Over the past two years, Médecins Sans Frontières (MSF) has helped pioneer a different approach to mental health in Iraq. A team is working with the Ministry of Health to introduce counselling.
The chief doctor in the rehabilitation ward of Fallujah’s main hospital says he prescribes fewer drugs now that psychological counselling has been introduced. Many of the patients on his ward were injured in violent incidents. One young man had his upper left arm shattered in an explosion about six months ago. The metal brace attached to the bone fragments pokes out of his arm in three different places. He looks depressed and his father says he’s anxious about his future. The patient has just been to his first counselling session and the doctor is optimistic that both his arm and his spirit will recover.
With guidance and by learning simple coping mechanisms, people can make great gains in dealing with fears and anxiety and resume normal life. Very often, medication is not required.
There is a conspicuous lack of counselling services in Iraq. Needs are huge, given the number of people suffering the effects of violence in its various forms. More than half of all counselling cases are related to violence.
One woman kept coming to the hospital complaining of lower back pain, thinking that she had some sort of tumour. The doctors could not find anything so they referred her for counselling. It turned out that during Ramadan last year her son had stepped outside to smoke a cigarette at the end of the day and had been killed in an explosion. Her physical symptoms were related to her grief.
Earlier this year, shrapnel disfigured and blinded a man in one eye. After the incident he became withdrawn, lost his confidence and felt stigmatised. He took out his frustration on his wife and son, who are now receiving counselling.
These types of accounts are common among the hundreds of people that the mental health staff counsel. The teams see an average of 300 patients and conduct more than 800 counselling sessions every month. So far, these services have been introduced in three hospitals in Baghdad and Fallujah and the aim is to replicate them in other locations, including health centres. The Ministry of Health is committed to this project and MSF has already helped train the next generation of counsellors and trainers for three locations. Telephone helplines have been set up in two areas for patients who want more information or cannot reach counsellors in person, and teams of outreach workers are promoting the services in the community.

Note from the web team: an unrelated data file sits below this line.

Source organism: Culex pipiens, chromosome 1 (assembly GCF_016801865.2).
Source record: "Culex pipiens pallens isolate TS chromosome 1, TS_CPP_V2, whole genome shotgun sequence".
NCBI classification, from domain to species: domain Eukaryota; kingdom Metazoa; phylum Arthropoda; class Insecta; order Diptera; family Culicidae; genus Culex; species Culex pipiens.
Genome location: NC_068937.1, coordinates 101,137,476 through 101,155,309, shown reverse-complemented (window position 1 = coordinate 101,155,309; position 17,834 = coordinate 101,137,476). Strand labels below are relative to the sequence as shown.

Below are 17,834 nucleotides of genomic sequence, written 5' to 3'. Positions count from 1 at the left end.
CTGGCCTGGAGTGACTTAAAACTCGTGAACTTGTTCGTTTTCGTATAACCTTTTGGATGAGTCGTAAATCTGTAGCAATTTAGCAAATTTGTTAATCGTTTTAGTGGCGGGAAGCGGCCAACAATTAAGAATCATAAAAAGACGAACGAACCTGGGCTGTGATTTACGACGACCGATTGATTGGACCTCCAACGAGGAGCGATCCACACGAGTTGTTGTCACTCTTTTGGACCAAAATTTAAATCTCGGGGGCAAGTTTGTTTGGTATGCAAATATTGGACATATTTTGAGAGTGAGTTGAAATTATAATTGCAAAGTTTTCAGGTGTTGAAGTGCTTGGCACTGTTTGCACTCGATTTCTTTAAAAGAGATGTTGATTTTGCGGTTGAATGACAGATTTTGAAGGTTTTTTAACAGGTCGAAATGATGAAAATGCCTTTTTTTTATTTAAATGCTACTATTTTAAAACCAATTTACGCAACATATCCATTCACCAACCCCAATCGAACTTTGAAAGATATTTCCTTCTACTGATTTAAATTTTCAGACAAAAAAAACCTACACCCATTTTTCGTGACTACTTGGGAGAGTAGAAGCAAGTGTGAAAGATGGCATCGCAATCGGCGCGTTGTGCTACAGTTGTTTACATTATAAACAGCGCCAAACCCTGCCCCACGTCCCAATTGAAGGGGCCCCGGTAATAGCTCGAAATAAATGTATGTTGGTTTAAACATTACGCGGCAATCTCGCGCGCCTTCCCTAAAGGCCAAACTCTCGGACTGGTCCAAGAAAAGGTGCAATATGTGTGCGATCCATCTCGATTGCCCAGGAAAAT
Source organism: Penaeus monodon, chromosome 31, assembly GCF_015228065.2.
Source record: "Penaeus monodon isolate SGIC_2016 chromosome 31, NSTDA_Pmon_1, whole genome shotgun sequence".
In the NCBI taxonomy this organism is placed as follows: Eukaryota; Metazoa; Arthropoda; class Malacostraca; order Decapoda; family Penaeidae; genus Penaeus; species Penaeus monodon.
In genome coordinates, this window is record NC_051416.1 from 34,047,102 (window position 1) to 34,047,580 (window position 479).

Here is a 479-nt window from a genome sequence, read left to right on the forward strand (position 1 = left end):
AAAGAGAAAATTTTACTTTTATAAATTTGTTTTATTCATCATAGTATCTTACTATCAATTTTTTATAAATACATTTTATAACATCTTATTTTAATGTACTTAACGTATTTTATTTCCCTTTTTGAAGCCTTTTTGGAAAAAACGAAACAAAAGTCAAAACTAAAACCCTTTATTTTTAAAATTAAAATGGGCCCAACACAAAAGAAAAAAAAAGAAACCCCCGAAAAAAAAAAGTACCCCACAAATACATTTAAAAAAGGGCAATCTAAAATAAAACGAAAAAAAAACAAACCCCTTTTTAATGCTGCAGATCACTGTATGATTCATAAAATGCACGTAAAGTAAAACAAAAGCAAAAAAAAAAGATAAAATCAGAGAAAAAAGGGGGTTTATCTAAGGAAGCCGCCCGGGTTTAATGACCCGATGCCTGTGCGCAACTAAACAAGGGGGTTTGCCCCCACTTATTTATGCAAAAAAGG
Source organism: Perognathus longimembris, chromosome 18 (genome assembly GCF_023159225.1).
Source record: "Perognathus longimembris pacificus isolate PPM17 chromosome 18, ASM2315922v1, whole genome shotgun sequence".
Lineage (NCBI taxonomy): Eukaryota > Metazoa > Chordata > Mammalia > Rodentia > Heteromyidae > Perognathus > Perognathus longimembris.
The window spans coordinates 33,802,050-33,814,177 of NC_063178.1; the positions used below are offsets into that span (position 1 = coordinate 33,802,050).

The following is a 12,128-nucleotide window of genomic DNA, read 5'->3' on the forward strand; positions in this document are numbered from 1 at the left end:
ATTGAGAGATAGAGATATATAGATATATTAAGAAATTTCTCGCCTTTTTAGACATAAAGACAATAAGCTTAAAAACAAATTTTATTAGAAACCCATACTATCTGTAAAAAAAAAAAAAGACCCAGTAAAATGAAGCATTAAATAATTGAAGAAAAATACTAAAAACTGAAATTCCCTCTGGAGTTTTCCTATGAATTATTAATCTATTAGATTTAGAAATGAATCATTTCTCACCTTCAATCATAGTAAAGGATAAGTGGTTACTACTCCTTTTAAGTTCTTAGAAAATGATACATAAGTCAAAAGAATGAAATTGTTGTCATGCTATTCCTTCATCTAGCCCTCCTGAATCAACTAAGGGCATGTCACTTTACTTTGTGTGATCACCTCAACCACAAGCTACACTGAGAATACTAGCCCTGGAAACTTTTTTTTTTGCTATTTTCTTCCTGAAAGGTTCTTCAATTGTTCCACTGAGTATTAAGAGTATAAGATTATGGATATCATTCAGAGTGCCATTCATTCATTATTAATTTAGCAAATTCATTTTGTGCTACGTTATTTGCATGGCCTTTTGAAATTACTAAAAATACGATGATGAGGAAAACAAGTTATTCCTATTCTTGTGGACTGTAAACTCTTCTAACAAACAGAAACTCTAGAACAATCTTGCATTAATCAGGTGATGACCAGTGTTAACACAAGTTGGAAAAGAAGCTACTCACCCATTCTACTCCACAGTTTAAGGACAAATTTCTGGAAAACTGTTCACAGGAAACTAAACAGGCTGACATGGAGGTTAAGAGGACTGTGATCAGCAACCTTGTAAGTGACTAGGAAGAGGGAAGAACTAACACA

The positive impact of counselling is clear. Earlier this year, a grenade was lobbed into an area where a man was sitting with his family. His wife and daughter were killed and his leg was badly damaged. The man refused treatment or medication. After two weeks of counselling, he accepted treatment and could soon be discharged from hospital. Other patients include a six-year-old boy who has experienced repeated sexual abuse and a kindergarten teacher who was kidnapped and physically assaulted, but then managed to escape. Patients suffer from nightmares, fear, depression, apathy or aggression, leaving them unable to lead a normal life.
A new evaluation tool has been introduced to measure patients’ progress and improvement, and according to the data gathered by the tool, the outcomes of psychological counselling are very good. Drop-out rates vary significantly between locations, suggesting that local factors may discourage patients from returning. However, amongst those discharged, nearly all patients record an improvement in their well-being. Among a sample group of patients earlier this year, for example, 4 per cent displayed ‘light’ symptoms, 68 per cent ‘moderate’ and 28 per cent ‘severe’. Of the patients who were discharged after one month, 78 per cent had ‘light’ symptoms, 22 per cent ‘moderate’ and 0 per cent ‘severe’. For those who complete counselling, there is a very clear trend towards improved mental health.
Counselling cannot replace psychiatric medicine, but it can make a big difference to people’s lives.
In all personal accounts, places, names and time have been removed or changed to protect patient confidentiality.